FIND A GIFT FOR EVERYONE ON YOUR LIST AT ELIZABETH W. GIFT BASKETS
December 12, 2008
Ornaments made from an old cardboard shipping box and some of nature’s art supplies. More photos below.
Everyone seemed to love last week’s paper snowflake ornaments so here’s another ornament idea. These rustic beauties take a little longer to make, but order all your holiday gift baskets from Elizabeth W. Gift Baskets, and you’ll have plenty of time left for crafting.
To make an ornament: Use cookie cutters as templates for ornament shapes. Trace onto corrugated cardboard (I used an old shipping box, but craft stores have heavy art paper that will be easier to cut.) Cut out shapes with a craft knife or scissors. Using photos as a guide, arrange assorted natural elements (list follows) on front of cardboard shape and glue in place. Cut an 8” length of country twine or cording. Fold in half; glue ends to wrong side of ornament for hanger.
Here’s a list of some of Mother Nature’s art supplies. Take a walk through the woods or a spin through the kitchen spice cabinet and I’m sure you’ll find some new ones that I didn’t think of.
Red, white & black peppercorns
Dried beans, berries and split peas
Star Anise makes a great tree-topper or ladies hat. Cardamom pods and Tapioca decorate the tree.
Green split peas and red peppercorns decorate the moose and trees. Use country twine for a garland.
December 5, 2008
Many of my holiday gift baskets are highlighted with elegant, glass snowflake ornaments. Traditionally however, my own tree is decorated entirely with handmade items… some made when I was just a child. In fact, the snowflake ornaments shown here, are simply a grown-up version of those fold-and-cut snowflakes we all made in grade school. The only difference is that I used fancy vellum instead of those sheets of manila paper from 3rd grade.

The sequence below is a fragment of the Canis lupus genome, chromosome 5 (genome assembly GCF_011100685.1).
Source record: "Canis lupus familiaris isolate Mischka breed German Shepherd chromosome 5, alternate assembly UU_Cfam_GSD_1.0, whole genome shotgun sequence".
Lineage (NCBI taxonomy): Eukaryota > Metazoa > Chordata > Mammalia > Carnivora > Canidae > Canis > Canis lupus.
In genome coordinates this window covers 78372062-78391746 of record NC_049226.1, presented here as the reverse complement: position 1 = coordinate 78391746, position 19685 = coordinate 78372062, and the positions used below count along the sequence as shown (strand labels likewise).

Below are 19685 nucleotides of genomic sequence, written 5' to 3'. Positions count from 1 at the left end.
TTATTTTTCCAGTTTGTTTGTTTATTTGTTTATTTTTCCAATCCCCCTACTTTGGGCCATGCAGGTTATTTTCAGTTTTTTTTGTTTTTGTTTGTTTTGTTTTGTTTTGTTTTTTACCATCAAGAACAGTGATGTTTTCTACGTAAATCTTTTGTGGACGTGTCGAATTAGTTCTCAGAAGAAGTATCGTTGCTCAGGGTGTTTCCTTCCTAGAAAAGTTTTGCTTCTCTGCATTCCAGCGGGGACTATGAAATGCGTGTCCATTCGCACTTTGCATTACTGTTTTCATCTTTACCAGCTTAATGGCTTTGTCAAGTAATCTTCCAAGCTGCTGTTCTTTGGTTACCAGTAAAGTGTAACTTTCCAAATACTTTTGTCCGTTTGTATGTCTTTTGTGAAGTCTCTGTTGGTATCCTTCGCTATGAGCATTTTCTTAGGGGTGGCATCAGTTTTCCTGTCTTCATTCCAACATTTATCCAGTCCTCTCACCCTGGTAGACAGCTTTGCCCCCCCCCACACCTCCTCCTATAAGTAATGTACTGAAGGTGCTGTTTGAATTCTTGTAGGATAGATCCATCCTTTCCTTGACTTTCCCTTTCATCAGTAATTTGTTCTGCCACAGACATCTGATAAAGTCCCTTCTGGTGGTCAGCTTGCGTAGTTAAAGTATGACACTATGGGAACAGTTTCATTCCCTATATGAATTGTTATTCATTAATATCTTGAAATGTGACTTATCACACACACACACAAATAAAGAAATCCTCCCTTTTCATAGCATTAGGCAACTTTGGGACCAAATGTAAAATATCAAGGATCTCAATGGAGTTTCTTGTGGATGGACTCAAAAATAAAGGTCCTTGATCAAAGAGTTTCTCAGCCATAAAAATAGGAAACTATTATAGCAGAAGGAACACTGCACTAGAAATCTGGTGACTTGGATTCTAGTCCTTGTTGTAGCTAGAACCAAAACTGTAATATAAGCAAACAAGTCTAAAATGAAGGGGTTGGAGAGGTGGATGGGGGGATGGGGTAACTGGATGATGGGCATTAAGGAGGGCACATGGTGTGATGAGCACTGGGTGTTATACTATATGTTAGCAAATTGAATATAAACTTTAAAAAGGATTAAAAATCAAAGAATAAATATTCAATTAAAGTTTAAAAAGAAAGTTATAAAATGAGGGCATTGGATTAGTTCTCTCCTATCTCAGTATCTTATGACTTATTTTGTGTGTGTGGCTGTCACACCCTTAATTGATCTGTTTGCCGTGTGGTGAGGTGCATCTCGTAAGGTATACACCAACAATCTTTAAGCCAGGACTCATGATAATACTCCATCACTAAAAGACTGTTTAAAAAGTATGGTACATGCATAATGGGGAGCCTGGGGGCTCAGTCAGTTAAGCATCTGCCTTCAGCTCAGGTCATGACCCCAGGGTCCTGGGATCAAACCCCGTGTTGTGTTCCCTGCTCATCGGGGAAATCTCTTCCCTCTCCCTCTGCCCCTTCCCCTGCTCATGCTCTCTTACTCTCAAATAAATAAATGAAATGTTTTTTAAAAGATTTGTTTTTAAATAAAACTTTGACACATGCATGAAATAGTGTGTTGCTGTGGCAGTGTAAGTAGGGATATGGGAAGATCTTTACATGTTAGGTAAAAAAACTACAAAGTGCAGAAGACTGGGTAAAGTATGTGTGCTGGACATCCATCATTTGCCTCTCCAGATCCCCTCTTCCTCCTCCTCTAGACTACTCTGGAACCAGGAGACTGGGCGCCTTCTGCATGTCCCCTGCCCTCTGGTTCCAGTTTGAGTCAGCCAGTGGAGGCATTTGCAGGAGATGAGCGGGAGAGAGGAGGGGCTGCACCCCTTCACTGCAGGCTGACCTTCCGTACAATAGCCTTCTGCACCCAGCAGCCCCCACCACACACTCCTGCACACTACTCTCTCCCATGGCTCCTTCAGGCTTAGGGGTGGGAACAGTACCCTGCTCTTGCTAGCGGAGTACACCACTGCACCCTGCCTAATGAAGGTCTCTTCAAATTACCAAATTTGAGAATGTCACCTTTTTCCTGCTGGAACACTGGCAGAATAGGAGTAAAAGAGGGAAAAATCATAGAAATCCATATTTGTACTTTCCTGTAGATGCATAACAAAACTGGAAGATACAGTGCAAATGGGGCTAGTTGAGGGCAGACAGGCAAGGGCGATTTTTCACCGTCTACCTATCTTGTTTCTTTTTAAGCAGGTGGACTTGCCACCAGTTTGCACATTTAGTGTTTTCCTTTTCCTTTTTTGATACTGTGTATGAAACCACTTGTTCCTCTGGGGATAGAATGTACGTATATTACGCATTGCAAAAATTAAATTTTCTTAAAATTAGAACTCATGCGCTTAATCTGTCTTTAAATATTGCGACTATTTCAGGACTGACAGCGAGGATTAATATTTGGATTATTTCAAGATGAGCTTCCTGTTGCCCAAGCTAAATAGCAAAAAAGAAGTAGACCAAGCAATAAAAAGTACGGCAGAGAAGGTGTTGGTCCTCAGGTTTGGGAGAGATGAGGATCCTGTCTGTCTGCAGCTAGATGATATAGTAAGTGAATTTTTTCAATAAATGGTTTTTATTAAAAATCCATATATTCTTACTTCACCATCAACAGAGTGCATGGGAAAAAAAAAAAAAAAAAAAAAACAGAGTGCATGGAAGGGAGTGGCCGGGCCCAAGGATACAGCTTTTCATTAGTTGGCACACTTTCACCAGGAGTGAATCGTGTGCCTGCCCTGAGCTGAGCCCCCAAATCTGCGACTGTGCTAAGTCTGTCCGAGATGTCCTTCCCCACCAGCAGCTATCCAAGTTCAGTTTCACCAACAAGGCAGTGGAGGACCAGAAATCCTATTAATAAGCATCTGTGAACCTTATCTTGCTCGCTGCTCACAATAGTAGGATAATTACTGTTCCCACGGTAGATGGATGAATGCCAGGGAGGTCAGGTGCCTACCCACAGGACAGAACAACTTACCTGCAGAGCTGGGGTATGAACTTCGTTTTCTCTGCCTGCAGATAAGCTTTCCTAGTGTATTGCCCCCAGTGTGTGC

To make a snowflake: Cut a square of vellum paper. Fold the square in half, then in half again to make quarters. Cutting along the unfolded edges, cut spokes of snowflake. Unfold paper. Sew hanger onto one spoke with silver embroidery thread. Glue a craft store gem into the center, if you like. Use the snowflakes to decorate a package or greeting card, or to hang on your tree.
FIND A GIFT FOR EVERYONE ON YOUR LIST AT www.elizabethwgiftbaskets.com
November 10, 2008
COOKIE RECIPE! A few months back I mentioned that my recipe for Crunchy Peanut Butter Cookies had been chosen to run in a round-up of best fast recipes in Food & Wine magazine. My sister emailed me and said a friend had just seen it, so I guess it is in the current (December?) issue. Check it out. Meanwhile, you can also find the recipe here.
HOW TO MAKE A RUSTIC HOLIDAY WREATH
I am including fancy wreaths in some of my holiday gift basket designs, but when it comes to my own front door, I lean toward something a bit more rustic. This will be a snore for seasoned crafters, but the recipe for making this festive wreath couldn’t be simpler. What’s more, the wreath shown here will take you from fall through winter and all the holidays in between.
Start with an inexpensive vine wreath from a craft store. Assemble all the items you want to decorate your wreath with… pinecones, feathers, unshelled nuts, tiny dried gourds, paper or silk leaves, dried citrus or quince slices, acorns, dried berries, etc. Now simply hot glue them to the vine wreath with a glue gun. You’ll find that once you make your move and glue on that first item, all the rest will fall into place. Really! In fact, that’s the best part about this little craft project. It is virtually impossible to make a mistake! It’s perfectly OK that parts of the vine wreath show through. That’s the beauty of working with nature’s craft supplies. When it feels finished simply tie on a fancy ribbon and hang your masterpiece!
FIND THE PERFECT GIFT FOR EVERYONE ON YOUR LIST AT www.elizabethwgiftbaskets.com!